This Falling Skies review contains spoilers.
If fans were asked to choose how Falling Skies should end its five season run, chances are they’d respond with the desire to see the 2nd Mass defeat the alien invaders once and for all. Fortunately, the show kicks off its premiere episode with some long-awaited victories for the beleaguered humans, and the rallying cry of “Find your warrior!” can’t help but strike a chord with viewers. The brilliance of this episode, though, is in the underlying suspicion that the situation is being manipulated by an unknown alien force, and it will be interesting to see how long the show can sustain the balance between glorious payback and the sense that it’s all too good to be true.
The situations are familiar. This isn’t the first time Tom Mason has returned mysteriously unharmed from a visit with the alien powers-that-be, nor is it the first time he’s been subjected to visions of life as it might have been. The difference here is that the many characters, including Tom, react just as the audience does: with skepticism and cautious optimism. The vision of Rebecca, even if she was an alien masquerading as Tom’s dead wife, was clearly using cancer as a metaphor for the Espheni invasion, and Tom knew it. He chose to embrace the message despite its source, and who can blame him? “Find your warrior” is powerful advice.
Or is it? It’s interesting that Anne notices a downside to getting “lost in the rage” as the 2nd Mass sought its revenge. As a no-nonsense viewer, I applaud Tom’s take-no-prisoners approach to eliminating the remaining Espheni infrastructure, but his callous brutality did seem alarmingly out of place at times. Then again, so did Anne’s comforting of the Skitter in its death throes. In the end, this creates an unsettling feeling mixed with the joy of easy victory, an oddly satisfying conflict of emotions.
I’m also glad Anne scanned Tom for eyeworms. Clearly he’s attacking the Espheni at the behest of his mysterious saviors from the end of last season, but since their goals appear to align with his, he offers only vague reassurances of dreams that felt more real, like memories rather than mind control. The destruction of the fallen beamer and the scavenging of mech weaponry is a huge win for humanity (and super-cool as well), but it’s all somehow tainted by the multiple shots to the face Tom gives the fallen Overlord. The clincher, though, is the glowing blue bug Tom slaps on his neck at the end of the episode. What was that? So many wins, yet the episode ends with a feeling of foreboding. I love it!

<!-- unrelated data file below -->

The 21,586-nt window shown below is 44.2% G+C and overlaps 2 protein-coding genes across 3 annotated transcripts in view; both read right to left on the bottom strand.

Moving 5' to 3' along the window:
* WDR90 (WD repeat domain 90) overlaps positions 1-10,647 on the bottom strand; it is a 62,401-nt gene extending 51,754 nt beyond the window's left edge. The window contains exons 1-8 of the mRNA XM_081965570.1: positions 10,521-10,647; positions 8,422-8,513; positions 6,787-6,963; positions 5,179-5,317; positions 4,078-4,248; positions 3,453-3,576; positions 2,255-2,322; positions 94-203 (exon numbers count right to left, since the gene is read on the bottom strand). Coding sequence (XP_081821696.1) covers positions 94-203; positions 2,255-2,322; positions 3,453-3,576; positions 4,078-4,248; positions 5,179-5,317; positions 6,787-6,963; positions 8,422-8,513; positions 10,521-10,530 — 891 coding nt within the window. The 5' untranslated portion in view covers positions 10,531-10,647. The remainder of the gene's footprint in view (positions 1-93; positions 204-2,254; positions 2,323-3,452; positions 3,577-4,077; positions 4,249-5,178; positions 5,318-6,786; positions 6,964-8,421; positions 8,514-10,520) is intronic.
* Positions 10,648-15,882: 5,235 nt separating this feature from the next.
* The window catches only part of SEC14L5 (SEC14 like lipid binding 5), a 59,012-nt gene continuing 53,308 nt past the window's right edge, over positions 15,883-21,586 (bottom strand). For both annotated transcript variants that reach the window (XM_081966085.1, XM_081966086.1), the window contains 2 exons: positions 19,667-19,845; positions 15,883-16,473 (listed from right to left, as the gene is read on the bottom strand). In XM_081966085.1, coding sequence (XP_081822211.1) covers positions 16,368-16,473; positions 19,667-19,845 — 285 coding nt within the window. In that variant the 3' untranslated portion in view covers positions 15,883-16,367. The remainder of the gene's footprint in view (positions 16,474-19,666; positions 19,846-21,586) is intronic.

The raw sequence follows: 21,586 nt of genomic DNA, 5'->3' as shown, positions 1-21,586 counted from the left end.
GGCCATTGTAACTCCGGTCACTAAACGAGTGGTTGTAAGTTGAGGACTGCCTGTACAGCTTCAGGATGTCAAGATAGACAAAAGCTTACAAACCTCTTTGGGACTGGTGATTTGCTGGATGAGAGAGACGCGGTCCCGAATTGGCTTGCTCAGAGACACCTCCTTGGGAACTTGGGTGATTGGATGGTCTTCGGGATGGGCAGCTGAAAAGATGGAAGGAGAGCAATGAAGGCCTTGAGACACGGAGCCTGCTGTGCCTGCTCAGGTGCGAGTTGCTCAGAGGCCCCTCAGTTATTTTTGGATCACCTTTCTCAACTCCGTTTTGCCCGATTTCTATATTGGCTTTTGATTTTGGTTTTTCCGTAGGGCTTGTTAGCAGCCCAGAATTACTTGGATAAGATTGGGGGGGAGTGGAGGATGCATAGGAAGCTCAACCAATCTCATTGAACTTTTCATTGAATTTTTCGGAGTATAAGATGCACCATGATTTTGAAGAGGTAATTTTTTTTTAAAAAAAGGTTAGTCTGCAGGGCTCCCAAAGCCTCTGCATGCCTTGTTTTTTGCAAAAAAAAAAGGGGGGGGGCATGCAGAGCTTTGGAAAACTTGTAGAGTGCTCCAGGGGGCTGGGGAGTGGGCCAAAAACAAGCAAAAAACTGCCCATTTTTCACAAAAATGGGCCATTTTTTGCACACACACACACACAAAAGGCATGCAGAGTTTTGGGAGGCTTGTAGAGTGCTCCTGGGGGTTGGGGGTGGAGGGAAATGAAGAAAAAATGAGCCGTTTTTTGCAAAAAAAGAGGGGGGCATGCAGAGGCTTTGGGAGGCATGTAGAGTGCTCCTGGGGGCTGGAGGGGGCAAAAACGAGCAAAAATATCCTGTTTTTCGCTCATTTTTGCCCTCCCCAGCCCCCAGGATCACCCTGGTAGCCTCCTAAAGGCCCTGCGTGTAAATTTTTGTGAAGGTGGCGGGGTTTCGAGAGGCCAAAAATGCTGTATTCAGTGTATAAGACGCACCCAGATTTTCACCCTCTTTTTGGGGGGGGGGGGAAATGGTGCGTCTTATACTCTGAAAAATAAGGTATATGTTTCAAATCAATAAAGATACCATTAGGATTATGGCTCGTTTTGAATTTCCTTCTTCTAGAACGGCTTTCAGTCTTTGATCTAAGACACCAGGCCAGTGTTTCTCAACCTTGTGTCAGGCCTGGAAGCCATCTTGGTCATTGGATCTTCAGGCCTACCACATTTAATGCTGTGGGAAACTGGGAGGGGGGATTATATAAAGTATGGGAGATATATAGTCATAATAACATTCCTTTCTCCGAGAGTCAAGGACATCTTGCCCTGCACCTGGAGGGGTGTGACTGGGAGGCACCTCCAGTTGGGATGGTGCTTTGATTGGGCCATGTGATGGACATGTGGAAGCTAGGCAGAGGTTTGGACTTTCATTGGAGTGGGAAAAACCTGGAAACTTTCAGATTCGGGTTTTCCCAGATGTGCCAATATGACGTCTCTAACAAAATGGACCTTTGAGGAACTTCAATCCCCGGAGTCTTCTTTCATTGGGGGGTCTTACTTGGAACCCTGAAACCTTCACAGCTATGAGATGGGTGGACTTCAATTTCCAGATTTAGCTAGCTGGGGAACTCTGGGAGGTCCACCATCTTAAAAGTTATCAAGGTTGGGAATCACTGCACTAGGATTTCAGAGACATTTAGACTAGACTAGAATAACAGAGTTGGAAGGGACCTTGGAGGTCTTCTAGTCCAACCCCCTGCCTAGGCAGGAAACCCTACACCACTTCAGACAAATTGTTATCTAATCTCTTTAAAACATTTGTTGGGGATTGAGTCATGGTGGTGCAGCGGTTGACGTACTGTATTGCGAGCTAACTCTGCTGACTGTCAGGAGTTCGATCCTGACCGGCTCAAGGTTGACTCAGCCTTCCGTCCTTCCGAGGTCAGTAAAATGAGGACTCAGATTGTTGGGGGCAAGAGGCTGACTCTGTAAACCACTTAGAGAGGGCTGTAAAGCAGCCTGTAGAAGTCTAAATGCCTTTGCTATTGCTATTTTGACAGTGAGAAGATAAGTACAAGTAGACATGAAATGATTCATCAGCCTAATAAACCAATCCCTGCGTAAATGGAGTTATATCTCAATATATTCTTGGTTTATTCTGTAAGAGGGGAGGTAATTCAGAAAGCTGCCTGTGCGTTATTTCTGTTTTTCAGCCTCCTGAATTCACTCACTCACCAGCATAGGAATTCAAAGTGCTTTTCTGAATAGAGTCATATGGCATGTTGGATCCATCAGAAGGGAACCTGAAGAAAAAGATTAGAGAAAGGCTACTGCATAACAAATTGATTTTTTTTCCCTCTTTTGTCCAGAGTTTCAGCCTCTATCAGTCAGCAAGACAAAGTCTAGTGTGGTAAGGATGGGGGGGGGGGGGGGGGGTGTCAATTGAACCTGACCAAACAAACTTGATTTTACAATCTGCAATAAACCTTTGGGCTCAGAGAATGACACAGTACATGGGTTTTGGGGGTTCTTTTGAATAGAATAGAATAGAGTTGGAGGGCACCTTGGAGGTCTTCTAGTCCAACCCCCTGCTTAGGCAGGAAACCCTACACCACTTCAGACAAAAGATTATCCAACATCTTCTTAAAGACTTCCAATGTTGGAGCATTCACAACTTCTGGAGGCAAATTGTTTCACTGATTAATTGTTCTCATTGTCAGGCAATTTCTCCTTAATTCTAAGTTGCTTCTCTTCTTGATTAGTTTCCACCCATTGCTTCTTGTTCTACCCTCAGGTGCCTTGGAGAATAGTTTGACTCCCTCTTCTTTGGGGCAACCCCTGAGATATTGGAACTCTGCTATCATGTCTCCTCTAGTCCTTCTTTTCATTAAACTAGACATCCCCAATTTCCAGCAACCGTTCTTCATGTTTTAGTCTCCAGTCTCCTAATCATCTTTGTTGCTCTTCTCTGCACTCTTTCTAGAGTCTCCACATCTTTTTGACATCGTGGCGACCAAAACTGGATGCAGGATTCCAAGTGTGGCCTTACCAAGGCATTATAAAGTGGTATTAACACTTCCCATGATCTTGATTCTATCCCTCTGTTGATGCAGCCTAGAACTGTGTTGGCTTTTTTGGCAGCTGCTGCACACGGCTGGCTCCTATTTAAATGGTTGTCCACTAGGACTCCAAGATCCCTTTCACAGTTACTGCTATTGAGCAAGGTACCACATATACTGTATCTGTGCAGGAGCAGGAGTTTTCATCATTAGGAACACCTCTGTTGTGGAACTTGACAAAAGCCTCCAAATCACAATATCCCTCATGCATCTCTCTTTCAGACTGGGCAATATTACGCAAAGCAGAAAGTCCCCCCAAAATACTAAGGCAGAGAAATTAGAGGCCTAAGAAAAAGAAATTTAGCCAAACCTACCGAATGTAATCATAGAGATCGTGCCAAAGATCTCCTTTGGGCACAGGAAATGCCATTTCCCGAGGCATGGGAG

Some bad taste still lingers in my mouth from last year’s less-than-stellar season, however. Mira Sorvino returns as Pope’s annoying love interest, Sara. Her character’s surprising crack shot which brought down the Overlord escape pod was received with an appropriate amount of ridiculous shock because, really, who cares? Meanwhile a beloved character, Denny (a.k.a. the other spiked teenager), is gracelessly disposed of, having become superfluous. What a waste!
Perhaps it was to make room for the new “spikes” plot between Maggie and Ben. I did enjoy the way Hal dismissed the tension between him and his erstwhile girlfriend despite her stubborn insistence that her feelings for Ben could not be denied. The love triangle could easily become a nuisance, but I think it was handled well here in the season premiere. As long as the writers keep a tight rein on it, I’m game for a little relationship drama.
“Find Your Warrior” is a well-balanced and encouraging start to the final season of Falling Skies. The benefits of being able to end a series with plenty of warning cannot be overstated. The humans have been underdogs far too long, and they deserve some vengeance. Although it will still be an uphill battle for the 2nd Mass, I’m confident that season five will deliver. What it will deliver, however, is anyone’s guess.